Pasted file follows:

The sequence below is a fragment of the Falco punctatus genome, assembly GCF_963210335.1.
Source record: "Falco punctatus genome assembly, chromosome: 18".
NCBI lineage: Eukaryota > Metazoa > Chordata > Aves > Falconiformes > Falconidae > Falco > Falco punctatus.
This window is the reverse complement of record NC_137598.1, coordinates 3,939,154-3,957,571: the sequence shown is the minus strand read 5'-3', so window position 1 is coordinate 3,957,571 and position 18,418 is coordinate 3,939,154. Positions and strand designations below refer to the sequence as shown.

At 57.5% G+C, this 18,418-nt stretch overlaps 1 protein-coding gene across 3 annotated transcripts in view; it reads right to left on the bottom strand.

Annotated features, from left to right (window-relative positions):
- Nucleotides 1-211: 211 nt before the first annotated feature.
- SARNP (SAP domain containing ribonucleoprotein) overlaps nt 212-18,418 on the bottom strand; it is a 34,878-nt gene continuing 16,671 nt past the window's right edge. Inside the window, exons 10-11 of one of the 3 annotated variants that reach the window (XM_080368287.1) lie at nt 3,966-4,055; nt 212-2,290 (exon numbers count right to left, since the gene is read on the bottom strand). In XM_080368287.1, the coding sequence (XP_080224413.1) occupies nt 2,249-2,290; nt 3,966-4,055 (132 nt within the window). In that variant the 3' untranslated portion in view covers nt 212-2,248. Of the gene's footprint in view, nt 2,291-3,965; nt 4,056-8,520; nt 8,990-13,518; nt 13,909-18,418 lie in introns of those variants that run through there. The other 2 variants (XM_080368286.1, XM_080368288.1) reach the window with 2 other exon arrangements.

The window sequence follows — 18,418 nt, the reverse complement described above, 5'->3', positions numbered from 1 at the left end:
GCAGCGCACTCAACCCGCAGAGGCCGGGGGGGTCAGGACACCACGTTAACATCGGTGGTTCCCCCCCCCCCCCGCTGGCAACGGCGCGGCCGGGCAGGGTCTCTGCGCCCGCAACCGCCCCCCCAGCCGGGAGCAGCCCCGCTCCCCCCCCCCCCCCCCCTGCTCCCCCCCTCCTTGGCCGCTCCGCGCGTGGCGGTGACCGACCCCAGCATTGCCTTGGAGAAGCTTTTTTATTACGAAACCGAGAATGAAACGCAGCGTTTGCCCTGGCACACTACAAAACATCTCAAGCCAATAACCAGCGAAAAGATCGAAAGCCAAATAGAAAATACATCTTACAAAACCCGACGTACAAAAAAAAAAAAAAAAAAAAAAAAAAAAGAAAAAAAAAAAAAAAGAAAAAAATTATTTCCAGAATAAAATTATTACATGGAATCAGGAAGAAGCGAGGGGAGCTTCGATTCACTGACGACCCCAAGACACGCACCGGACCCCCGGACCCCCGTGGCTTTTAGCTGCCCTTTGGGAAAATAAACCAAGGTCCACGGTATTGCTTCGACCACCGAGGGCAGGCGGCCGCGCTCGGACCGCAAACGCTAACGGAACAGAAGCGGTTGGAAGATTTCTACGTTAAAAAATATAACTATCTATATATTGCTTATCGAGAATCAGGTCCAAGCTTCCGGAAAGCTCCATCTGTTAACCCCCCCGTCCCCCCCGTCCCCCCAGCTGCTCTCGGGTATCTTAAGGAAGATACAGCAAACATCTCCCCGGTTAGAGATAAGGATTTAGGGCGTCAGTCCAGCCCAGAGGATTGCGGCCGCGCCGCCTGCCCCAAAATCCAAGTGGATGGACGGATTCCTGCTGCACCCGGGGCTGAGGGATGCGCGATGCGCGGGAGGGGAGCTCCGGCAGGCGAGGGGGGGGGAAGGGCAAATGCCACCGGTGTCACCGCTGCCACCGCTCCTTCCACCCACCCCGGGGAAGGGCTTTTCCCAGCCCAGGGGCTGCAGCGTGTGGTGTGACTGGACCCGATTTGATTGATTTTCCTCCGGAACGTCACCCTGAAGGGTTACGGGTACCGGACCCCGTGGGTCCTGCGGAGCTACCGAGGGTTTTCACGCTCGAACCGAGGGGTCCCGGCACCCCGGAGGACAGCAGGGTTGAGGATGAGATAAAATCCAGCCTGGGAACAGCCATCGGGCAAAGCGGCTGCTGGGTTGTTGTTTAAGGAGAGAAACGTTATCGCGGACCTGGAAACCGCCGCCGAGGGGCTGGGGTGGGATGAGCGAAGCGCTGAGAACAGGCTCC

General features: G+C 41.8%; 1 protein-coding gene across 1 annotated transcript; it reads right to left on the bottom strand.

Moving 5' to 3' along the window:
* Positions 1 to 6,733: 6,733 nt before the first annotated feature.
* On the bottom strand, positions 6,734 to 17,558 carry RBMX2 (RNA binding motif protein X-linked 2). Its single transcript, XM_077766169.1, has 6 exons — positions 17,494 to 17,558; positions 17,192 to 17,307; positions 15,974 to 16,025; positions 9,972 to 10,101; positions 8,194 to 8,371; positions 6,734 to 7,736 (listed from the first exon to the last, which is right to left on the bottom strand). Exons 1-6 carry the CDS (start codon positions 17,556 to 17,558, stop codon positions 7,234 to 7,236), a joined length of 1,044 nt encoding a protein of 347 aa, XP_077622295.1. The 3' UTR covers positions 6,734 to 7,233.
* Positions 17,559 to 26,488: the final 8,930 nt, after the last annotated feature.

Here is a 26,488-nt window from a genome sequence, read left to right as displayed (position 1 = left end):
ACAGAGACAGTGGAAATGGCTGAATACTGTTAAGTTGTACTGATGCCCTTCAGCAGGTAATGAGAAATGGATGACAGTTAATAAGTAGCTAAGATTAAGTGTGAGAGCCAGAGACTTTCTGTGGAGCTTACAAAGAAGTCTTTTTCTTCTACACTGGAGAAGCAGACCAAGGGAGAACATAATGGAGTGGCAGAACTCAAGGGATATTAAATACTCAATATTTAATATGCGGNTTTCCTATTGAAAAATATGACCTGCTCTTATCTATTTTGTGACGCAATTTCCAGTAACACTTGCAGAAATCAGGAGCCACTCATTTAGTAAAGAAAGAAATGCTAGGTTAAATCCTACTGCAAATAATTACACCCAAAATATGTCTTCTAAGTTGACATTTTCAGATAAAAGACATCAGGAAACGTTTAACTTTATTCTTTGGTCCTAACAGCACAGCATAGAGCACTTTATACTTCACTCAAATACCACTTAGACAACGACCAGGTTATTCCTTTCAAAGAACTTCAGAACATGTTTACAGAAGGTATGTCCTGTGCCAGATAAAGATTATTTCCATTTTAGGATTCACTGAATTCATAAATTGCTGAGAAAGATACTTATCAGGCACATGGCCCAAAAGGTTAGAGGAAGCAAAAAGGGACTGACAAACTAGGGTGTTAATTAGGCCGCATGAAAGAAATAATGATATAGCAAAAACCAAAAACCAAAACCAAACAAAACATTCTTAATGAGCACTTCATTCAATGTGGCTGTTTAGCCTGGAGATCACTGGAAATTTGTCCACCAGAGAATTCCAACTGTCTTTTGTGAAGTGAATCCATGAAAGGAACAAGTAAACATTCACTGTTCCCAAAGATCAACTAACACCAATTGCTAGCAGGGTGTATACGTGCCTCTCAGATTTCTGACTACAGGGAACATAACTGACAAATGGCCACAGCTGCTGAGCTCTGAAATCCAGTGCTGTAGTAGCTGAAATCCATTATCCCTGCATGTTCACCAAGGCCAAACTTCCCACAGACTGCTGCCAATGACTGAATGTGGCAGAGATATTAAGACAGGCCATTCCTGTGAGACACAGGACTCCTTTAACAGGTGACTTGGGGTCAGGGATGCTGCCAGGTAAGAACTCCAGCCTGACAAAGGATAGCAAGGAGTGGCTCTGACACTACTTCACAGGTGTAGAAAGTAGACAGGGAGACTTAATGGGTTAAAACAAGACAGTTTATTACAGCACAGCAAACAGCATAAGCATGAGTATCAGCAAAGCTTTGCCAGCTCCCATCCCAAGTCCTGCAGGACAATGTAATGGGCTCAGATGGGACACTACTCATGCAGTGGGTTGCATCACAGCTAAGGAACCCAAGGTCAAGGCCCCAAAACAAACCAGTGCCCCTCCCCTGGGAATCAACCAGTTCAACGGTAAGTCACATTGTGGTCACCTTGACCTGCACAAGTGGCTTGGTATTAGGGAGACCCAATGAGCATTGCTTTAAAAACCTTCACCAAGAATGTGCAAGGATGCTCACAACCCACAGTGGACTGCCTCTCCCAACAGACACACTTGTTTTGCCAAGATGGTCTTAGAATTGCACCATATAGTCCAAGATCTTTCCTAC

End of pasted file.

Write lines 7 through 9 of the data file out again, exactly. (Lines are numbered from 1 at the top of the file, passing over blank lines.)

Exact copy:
- Nucleotides 1-211: 211 nt before the first annotated feature.
- SARNP (SAP domain containing ribonucleoprotein) overlaps nt 212-18,418 on the bottom strand; it is a 34,878-nt gene continuing 16,671 nt past the window's right edge. Inside the window, exons 10-11 of one of the 3 annotated variants that reach the window (XM_080368287.1) lie at nt 3,966-4,055; nt 212-2,290 (exon numbers count right to left, since the gene is read on the bottom strand). In XM_080368287.1, the coding sequence (XP_080224413.1) occupies nt 2,249-2,290; nt 3,966-4,055 (132 nt within the window). In that variant the 3' untranslated portion in view covers nt 212-2,248. Of the gene's footprint in view, nt 2,291-3,965; nt 4,056-8,520; nt 8,990-13,518; nt 13,909-18,418 lie in introns of those variants that run through there. The other 2 variants (XM_080368286.1, XM_080368288.1) reach the window with 2 other exon arrangements.

The window sequence follows — 18,418 nt, the reverse complement described above, 5'->3', positions numbered from 1 at the left end: